Aerial photos of Hurricane Katrina destruction
Adapted from NOAA releases
September 2, 2005
New Orleans, La., where homes were nearly swallowed up by flood waters.
Photo courtesy of NOAA
NOAA posted online more than 1450 aerial images of the U.S. Gulf Coast areas that were decimated by Hurricane Katrina. NOAA will be flying more missions in the days ahead that will yield hundreds of additional aerial digital images. The regions photographed on Tuesday range from Bay St. Louis to Pascagoula, Miss. The southeast coastal areas of Louisiana are being photographed on Wednesday. The aerial photograph missions were conducted by the NOAA Remote Sensing Division the day after Katrina made landfall at approximately 7:10 a.m. EDT on Aug. 29, 2005, in Plaquemines Parish, La.
NOAA used an Emerge/Applanix Digital Sensor System, or DSS, to acquire the images from an altitude of 7,500 feet. The equipment was mounted on NOAA’s Cessna Citation aircraft, which is a versatile twin-engine jet aircraft modified for acquiring coastal remote sensing imagery. The aircraft can support a wide variety of remote sensing configurations, including large format aerial photography, as well as data collection for digital cameras, hyperspectral, multispectral and LIDAR systems.
The NOAA Cessna Citation aircraft acquired 3-D images of the World Trade Center and Pentagon just days after the attacks on Sept. 11, 2001.
The NOAA imagery was acquired to support the agency’s national security and emergency response requirements. In addition, the imagery will be used for ongoing research efforts for testing and developing standards for airborne digital imagery.
NOAA quickly mobilized a wide-range of its resources immediately following Hurricane Katrina’s landfall on the U.S. Gulf Coast. NOAA ships, planes and many experts are helping to assess the damage caused by the powerful storm that is responsible for widespread destruction and loss of life.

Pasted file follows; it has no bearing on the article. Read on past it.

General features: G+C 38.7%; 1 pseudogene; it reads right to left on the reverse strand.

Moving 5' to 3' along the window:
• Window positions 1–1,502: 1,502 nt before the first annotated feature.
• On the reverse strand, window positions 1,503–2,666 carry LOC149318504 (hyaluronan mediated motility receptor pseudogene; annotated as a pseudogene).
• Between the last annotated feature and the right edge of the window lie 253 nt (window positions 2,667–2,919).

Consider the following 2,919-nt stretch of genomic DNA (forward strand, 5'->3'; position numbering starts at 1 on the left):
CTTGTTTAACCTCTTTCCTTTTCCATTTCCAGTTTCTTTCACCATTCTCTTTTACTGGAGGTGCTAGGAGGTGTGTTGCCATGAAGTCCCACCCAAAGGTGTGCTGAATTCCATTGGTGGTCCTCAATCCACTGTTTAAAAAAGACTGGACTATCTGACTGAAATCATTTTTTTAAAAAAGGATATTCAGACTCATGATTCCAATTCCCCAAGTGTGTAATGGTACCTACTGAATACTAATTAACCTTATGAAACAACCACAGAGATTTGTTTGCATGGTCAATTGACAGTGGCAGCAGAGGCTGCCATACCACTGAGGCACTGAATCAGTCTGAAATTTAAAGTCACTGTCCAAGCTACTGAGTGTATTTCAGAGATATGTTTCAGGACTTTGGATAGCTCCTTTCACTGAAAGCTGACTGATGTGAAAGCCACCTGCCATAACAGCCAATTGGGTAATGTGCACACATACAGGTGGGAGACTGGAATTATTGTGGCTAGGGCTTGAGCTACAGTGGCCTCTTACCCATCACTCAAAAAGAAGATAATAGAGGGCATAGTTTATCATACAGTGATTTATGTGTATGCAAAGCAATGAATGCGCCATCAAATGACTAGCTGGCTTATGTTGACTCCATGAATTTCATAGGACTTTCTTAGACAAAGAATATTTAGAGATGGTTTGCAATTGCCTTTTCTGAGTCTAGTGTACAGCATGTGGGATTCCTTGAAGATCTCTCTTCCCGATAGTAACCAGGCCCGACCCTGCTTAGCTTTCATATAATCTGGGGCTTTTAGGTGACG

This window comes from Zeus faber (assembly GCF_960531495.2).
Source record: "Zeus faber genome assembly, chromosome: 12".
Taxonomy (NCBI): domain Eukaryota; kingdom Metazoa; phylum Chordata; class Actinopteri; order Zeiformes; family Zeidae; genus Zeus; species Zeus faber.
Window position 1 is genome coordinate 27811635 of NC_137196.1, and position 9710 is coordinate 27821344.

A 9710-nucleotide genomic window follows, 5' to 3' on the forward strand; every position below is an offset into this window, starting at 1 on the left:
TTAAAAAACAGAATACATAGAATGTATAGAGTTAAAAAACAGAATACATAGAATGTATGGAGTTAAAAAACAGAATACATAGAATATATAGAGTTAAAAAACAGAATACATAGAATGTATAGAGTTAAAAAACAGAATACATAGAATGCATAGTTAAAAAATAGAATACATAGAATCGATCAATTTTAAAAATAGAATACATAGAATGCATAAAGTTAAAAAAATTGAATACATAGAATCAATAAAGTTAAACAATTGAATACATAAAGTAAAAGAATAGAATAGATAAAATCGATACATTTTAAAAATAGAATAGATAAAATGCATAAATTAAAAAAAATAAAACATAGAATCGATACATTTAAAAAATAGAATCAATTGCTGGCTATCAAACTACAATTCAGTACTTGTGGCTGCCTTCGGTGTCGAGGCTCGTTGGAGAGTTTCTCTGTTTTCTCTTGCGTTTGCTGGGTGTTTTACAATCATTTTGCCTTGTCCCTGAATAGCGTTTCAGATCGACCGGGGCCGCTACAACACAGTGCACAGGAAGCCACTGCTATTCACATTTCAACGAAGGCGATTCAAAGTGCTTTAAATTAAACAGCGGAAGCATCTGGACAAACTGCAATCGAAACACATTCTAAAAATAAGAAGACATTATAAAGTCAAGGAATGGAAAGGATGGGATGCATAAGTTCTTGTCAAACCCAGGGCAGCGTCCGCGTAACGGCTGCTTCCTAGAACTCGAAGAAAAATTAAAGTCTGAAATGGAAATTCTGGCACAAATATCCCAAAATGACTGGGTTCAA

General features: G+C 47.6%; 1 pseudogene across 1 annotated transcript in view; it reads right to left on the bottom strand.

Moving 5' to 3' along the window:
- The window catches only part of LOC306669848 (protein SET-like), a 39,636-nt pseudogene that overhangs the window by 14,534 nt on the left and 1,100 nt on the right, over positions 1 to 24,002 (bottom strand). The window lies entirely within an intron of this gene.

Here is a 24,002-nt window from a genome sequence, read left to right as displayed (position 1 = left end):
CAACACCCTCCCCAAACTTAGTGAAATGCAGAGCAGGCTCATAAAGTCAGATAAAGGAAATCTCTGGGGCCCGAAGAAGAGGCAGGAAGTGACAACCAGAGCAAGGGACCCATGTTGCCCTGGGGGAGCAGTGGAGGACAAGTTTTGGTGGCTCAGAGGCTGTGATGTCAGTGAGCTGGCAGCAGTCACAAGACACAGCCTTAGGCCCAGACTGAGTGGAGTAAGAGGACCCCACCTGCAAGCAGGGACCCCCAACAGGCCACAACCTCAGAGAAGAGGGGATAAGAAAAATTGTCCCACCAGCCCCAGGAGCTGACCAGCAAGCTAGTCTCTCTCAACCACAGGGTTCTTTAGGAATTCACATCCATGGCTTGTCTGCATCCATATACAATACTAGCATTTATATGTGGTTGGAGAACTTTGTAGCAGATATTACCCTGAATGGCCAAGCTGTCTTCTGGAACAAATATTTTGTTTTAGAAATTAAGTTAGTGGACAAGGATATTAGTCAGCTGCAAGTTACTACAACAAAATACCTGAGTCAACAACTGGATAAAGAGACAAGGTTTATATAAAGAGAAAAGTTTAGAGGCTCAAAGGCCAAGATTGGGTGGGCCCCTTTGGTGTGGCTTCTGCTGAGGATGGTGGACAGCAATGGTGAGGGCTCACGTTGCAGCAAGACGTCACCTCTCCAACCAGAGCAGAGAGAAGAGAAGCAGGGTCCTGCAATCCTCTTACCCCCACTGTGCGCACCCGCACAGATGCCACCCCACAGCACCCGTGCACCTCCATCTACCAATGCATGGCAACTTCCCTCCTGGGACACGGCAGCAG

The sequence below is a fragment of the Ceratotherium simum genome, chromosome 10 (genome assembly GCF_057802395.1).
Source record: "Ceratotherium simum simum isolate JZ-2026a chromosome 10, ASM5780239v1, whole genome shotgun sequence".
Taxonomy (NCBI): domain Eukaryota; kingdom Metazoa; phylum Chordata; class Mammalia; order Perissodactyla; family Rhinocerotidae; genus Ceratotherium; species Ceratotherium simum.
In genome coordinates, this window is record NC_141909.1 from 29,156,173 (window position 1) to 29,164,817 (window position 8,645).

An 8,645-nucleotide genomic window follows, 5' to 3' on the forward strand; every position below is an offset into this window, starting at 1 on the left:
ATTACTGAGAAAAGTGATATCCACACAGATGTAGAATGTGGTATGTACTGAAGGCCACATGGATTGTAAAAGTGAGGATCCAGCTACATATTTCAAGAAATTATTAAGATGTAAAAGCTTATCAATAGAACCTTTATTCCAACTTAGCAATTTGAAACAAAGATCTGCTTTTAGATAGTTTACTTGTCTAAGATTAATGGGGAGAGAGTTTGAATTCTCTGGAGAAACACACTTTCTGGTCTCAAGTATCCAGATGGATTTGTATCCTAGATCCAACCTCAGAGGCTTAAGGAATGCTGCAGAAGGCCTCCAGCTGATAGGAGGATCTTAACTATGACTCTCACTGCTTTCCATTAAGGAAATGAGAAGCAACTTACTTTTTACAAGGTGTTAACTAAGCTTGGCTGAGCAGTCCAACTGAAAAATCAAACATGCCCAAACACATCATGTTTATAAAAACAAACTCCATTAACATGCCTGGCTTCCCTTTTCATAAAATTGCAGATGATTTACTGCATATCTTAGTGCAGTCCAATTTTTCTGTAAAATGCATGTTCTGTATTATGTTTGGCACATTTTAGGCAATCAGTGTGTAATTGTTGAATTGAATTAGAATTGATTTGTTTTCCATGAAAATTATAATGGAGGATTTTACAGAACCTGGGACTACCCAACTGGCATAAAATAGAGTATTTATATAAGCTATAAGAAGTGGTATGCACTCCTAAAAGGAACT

NOAA pre-positioned Navigational Response Teams, or NRTs, which are mobile emergency response units equipped and trained to survey ports and nearby shore waterways immediately following the hurricane. These teams can be rapidly transported on a trailer and launched from them for a quick response. This is especially vital to New Orleans, La., and Mobile, Ala., two of the nation’s major commercial ports. The NOAA Office of Coast Survey, working in partnership with the U.S. Coast Guard, the U.S. Army Corp of Engineers and local port management will be coordinating the response.
The Navigational Response Teams use multibeam, sidescan sonars and diving operations to check the port, river or sea bottom for submerged obstructions that could cause hazards to shipping.
The NOAA National Geodetic Survey is using a NOAA plane to take aerial surveys of the impacted areas to assess for damage from erosion, such as occurred to the levees and major evacuation routes. These images will assist both in recovery operations, and long-term restoration and rebuilding decisions. The images will be made available to the public on a NOAA Web site on Wednesday.
The NOAA Office of Response and Restoration and Damage Assessment Center is deploying NOAA scientists and other specialists—in coordination with federal, state and local emergency centers—to assist in evaluating the damages to the many oil and chemical pipelines and platforms in the region.
Water levels, storm surges and flooding are a concern, and NOAA staff is working closely with the Department of Homeland Security and FEMA to coordinate the flow of appropriate information and data that will guide deployment of resources.
The official NOAA web site for Hurricane Katrina is located at http://ngs.woc.noaa.gov/katrina/
- NASA releases satellite photos showing flooded New Orleans following Hurricane Katrina: NASA released satellite photos showing destruction caused by Hurricane Katrina. The images, available on NASA’s Earth Observatory web site clearly show signficant parts of the city inundated with flood water.
- Environmental problems worsened Hurricane Katrina’s impact: The loss of coastal marshlands that buffer New Orleans from flooding and storm surges may have worsened the impact of Hurricane Katrina.
- County updates